Neurological Impairment

Neurological impairments include cerebral palsy, epilepsy, traumatic brain injury, multiple sclerosis, Tourette’s Syndrome, sleep disorders, and autism. These impairments may affect an individual’s vision, speech, memory, motor skills, muscle actions, or their ability to learn. Some neurological impairments substantially limit one or more of an individual’s major life activity, and thereby places such an individual under the protection of American with Disabilities Act (ADA) as “disabled.” Neurological impairments can be characterized as substantially limiting mental impairments, which are defined under the Americans with Disabilities Act (ADA) as “any mental or psychological disorder, such as mental retardation, organic brain syndrome, emotional or mental illness, and specific learning disabilities.”

Unfortunately, individuals with mental impairments, such as neurological disorders often face discrimination in many areas of life, especially in employment, during both the hiring process and while at work. Too often, the desire of individuals with neurological impairments to earn a living and be a part of the workforce are frustrated by prejudice. Applicants with neurological impairments, who have the same skills and qualifications as their peers for a given job, are passed over. These individuals are often misunderstood, and their symptoms and behaviors make people uncomfortable. Similarly, an employer may perceive an individual with a neurological impairment as too troublesome to employee – requiring accommodations, or presenting a risk. This discomfort and incorrect perceptions can lead to discriminatory conduct. Many individuals with a neurological impairment are very capable of completing the essential functions of a position when provided with reasonable accommodations. Under the ADA, employers are required to provide qualifying disabled individuals with such accommodations.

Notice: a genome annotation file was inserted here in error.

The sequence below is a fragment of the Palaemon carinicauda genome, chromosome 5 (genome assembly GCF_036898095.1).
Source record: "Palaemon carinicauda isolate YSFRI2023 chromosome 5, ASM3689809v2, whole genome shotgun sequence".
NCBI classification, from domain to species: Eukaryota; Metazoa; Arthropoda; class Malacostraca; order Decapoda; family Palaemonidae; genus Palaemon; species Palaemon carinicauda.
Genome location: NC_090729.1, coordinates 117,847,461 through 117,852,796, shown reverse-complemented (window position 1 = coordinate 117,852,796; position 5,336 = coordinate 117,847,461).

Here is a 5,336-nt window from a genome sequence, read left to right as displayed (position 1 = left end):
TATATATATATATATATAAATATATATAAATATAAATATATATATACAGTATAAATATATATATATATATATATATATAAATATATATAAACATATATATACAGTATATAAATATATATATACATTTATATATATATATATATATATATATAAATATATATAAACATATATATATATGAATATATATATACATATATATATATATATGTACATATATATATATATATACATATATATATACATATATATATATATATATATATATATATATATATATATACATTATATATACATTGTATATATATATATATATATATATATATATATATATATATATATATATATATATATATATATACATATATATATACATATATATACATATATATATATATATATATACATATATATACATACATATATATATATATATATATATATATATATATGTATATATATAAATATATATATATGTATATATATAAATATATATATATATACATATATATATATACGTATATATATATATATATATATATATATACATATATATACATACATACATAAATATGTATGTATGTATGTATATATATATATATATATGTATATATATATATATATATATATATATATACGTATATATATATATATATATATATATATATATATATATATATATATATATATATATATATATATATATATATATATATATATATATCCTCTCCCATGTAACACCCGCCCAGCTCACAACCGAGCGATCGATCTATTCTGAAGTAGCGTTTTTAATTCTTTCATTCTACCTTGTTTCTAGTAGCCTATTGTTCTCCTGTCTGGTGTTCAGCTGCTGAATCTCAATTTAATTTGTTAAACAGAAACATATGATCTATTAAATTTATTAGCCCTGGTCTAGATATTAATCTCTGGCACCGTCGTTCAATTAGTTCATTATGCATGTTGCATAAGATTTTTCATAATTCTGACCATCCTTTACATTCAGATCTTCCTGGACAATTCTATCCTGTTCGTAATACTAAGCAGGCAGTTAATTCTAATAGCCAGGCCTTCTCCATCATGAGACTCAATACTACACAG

Prejudice against individuals with neurological impairments often begins in the hiring process, completely closing off employment to this population. It is important for individuals with a qualifying disability under the ADA to understand their rights. Employers are forbidden from asking about mental conditions, treatment or use of medication during an interview, and cannot require medical examination during the application process. Conversely, employers are permitted to inquire about accommodations an applicant may need to complete the application, and conduct non-medical examinations to determine an applicant’s ability to complete the essential functions of the position applied for. Further, if a neurological impairment is discovered in a post-offer medical examination, an employee cannot be fired based solely on the presence of the impairment.

Sometimes, an individual will suffer an injury causing neurological impairment while they are currently employed, that will then lead to discriminatory conduct by an employer, including outright dismissal, changes in responsibilities effectuating a demotion without a change of title, actual demotion, or inhibiting advancement by continually failing to promote. In some instances, rather than make these affirmative changes, employers choose to create a hostile work environment in order to push employees out by forcing them to quit.

As discussed above, persons with a neurological impairment that substantially limits one or more major life activities are considered disabled under the ADA and are therefore entitled to protection against employment discrimination. If you live in the metro New York area, including Queens, Brooklyn, Staten Island, the Bronx, and Manhattan, or on Long Island, in either Nassau or Suffolk County, and have experienced discrimination in the workplace because of your neurological impairment, you should contact a New York disability attorney.

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